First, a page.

Happy 4th of July everyone!
So it’s been about a week since I last wrote, and my brain is still swimming from all of the things I learned at the Lincoln Highway Association conference. I did not come directly home after the conference, because of some other traveling I had to do. Now that I am home, I now have the time to write about all of my impressions of my first Lincoln Highway Association conference (you can read highlights of it all here on their website). I have photo highlights of Tuesday and Wednesday on this website in previous posts if you would like to see more photos.
Monday’s welcome dinner was quite a welcoming. The guest speaker was McAvoy Layne, who is “The Ghost of Twain”. He regaled us with Mark Twain’s first view of Lake Tahoe and the mishaps that ensued upon arrival. As a performer myself, I very much enjoyed how he engaged the crowd, but was genuine in his performance. For a first-time attendee like me (it was noted on my lanyard/name badge), the dinner also gave me a chance to meet new people and learn more about the association and the conference.
Tuesday’s tour of California was impressive. I’ve only been to San Francisco for a quick weekend trip, so I’ve never really explored the state. We started at our hotel in Stateline, Nevada taking the southern route of the highway along what would have been the pioneer route with stops along the way to Clarksville, CA. The view from Echo Summit was breathtaking. The paved road underneath my feet had been there to serve pioneers and motorists for a very long time, and it was humbling to think that people negotiated this road in worse conditions not very long ago.
The highlight of Tuesday for me was when the Hangtown A’s out of Placerville, CA treated us to a drive on the original Lincoln Highway roads in Model A cars through the ghost town of Clarkesville, CA. Here the road was only 14 feet wide in some places, and the texture of the road was not the smooth tarmac we are all used to. It was a conglomerate of stone and concrete. It is believed that Folsom prisoners laid this part of the Lincoln Highway. Driving along these roads in the heat of day (it was around 100 degrees), the speed of the car and sound of the horn all took you back in time instantly. Our driver Ernie was pretty “zen” with his 1927 Model A. It takes a delicate sensibility to know when to shift gears and when not to.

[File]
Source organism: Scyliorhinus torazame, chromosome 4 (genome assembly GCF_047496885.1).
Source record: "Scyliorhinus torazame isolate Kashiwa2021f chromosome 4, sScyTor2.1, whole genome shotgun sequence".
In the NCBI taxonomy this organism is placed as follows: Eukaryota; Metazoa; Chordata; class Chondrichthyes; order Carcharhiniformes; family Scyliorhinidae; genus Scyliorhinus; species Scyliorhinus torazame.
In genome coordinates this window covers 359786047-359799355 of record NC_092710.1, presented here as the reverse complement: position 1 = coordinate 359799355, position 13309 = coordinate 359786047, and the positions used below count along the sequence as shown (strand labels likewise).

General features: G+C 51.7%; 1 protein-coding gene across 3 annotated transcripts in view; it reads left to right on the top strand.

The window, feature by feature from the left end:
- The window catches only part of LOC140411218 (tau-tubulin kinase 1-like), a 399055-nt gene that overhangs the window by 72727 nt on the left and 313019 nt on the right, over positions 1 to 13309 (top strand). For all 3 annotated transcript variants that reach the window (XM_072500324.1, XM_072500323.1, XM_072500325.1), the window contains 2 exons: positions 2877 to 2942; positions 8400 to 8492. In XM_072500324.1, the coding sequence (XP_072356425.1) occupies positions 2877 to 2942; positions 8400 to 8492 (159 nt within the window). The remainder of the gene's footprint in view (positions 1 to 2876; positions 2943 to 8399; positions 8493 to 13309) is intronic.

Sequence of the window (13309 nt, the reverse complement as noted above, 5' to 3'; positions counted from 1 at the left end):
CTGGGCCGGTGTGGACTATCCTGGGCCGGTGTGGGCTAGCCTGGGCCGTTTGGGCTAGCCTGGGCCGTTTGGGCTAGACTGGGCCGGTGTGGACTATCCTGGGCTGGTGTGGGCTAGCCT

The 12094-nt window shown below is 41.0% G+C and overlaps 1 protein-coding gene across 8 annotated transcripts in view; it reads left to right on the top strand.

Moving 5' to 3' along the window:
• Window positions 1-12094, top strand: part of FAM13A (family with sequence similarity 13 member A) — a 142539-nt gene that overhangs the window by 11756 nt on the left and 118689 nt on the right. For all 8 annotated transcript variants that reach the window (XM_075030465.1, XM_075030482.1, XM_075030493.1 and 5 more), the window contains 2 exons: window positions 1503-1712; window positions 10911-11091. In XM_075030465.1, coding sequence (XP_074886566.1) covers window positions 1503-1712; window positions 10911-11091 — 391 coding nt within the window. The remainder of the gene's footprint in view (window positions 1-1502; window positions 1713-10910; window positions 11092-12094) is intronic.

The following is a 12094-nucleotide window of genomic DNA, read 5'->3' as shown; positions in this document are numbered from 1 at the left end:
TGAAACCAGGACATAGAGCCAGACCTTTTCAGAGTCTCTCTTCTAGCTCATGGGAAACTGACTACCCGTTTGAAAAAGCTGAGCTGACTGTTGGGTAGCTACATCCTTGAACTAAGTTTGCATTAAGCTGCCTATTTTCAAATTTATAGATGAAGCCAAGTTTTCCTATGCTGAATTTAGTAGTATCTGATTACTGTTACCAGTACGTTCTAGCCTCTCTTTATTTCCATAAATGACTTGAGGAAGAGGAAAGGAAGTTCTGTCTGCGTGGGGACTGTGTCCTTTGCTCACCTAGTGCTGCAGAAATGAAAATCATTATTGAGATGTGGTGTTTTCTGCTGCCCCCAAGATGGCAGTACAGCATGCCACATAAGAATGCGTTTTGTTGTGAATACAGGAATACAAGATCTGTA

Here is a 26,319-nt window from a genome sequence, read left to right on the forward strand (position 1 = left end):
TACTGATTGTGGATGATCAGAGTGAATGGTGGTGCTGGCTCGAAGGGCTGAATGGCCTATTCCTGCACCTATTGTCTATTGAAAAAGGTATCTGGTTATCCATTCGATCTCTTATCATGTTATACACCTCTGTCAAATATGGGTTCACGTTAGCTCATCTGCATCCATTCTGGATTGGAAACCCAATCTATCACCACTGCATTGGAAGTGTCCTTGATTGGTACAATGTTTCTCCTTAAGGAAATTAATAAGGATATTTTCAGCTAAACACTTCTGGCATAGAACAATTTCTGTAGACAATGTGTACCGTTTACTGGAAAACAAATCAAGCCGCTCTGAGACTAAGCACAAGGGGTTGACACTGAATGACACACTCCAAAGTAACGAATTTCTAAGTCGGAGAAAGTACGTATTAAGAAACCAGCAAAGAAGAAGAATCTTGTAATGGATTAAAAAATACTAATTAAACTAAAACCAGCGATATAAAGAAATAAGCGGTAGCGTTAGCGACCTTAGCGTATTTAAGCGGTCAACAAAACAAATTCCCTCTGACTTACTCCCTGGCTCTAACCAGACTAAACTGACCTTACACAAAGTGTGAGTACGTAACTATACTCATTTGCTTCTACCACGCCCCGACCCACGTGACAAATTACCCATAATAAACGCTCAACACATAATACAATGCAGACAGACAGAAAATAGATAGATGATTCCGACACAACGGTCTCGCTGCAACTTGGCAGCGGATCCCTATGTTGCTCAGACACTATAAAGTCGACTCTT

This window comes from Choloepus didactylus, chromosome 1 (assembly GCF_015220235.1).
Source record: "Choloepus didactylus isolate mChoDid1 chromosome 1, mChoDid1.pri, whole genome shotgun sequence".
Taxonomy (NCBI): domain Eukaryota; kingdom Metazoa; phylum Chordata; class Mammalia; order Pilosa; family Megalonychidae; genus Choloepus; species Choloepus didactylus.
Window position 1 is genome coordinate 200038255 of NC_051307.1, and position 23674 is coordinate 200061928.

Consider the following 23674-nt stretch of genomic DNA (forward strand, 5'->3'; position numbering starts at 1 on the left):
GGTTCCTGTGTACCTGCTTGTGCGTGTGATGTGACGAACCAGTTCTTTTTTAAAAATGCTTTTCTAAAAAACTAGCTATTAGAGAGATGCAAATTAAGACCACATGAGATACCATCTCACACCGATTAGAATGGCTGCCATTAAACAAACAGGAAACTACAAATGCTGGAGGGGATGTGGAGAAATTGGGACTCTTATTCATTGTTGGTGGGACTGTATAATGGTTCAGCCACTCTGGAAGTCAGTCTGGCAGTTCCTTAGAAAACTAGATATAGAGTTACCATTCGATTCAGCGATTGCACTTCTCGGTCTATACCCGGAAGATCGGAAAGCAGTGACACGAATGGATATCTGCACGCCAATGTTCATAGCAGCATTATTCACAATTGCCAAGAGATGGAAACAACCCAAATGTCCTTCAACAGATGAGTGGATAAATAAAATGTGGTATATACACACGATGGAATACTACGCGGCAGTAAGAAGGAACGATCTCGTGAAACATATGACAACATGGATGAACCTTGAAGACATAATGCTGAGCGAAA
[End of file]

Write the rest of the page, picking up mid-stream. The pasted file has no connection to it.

As we were part way along our drive, the car turned and we were on part of the road that had been updated and now paralleled Highway 50, the new alignment of the Lincoln Highway. Ernie commented on this, and I remarked about why they didn’t incorporate the old road in with the new road. Why did they build the new road right next to it? Ernie then said, “It was much easier to build a new road next to the old one. That way people could still get to where they were going without stopping traffic.”
This echoed some of the comments made on the tour that morning. There were still a couple of these old Lincoln Highway roads that could still be used if US 50 had to be shut down due to inclement weather. These older roads still provided a temporary safe pass through the Sierras.
For some reason, this thought hasn’t left me in the last week. Maybe this shows what generation or locale that I grew up in, but that never happens now. No one cares if you’re stuck on construction laden roads, that’s just the way life is. It was quite a “Kodak” moment to be moving along on the old road while watching the traffic and construction on the new road.
Wednesday’s tour of the Nevada side proved to be just as memorable. Starting off at the Carson City museum, we were able to have a special tour of Coin Press #1 which was in use for many years all over the country. Being part of the conference, we were given a unique coin memento which was made from this very machine. This museum is a great museum with plenty of exhibits. We had two hours there, but I’m sure we could have spent the whole day there if we wanted to.
Next, we were off to Dayton, Nevada, which was settled around 1863. The Dayton Historical Society really pulled out the stops for us as we ate lunch and were able to walk the old part of the town freely for the afternoon. They were truly wonderful people. We were able to get a tour of the old firehouse/jail, and see the museum (which is in the old schoolhouse). The museum houses hundreds of items from the community and is definitely worth a stop if you are in the area. One neat hidden part of the town is actually off main street. There is a rock wall next to the Union Hotel building, which is the remnants of an Overland Stagecoach Station, and was a Pony Express stop.
Thursday was seminar day and all of the speakers were wonderful. The two speakers that stood out for me and my upcoming travels the most were Bob Chase’s talk on his motorbike ride across the Lincoln Highway in a Piaggio MP3 in 2008, and the keynote speech by Craig MacDonald. Craig spoke about the evolution of US 50 historically, going back over 150+ years to talk about pioneers and stagecoach drivers including the infamous Charley Parkhurst (a female stagecoach driver who was the first woman to vote in the US). We surprised everyone when I came up on stage at the end to sing and lead everyone in an anthem fit for Charley. I have video of me singing, and it will be posted at a later date.
There are so many memories of this week, I could write a book on it. For a first time conference goer, it was a fantastic experience. Many thanks to the California and Nevada Lincoln Highway Chapters for their organization of such an awesome week. I also want to thank all of the other members who went out of their way to help me, give advice on my project, and just make me feel welcome to the organization overall. I look forward to communicating with all of you in the future.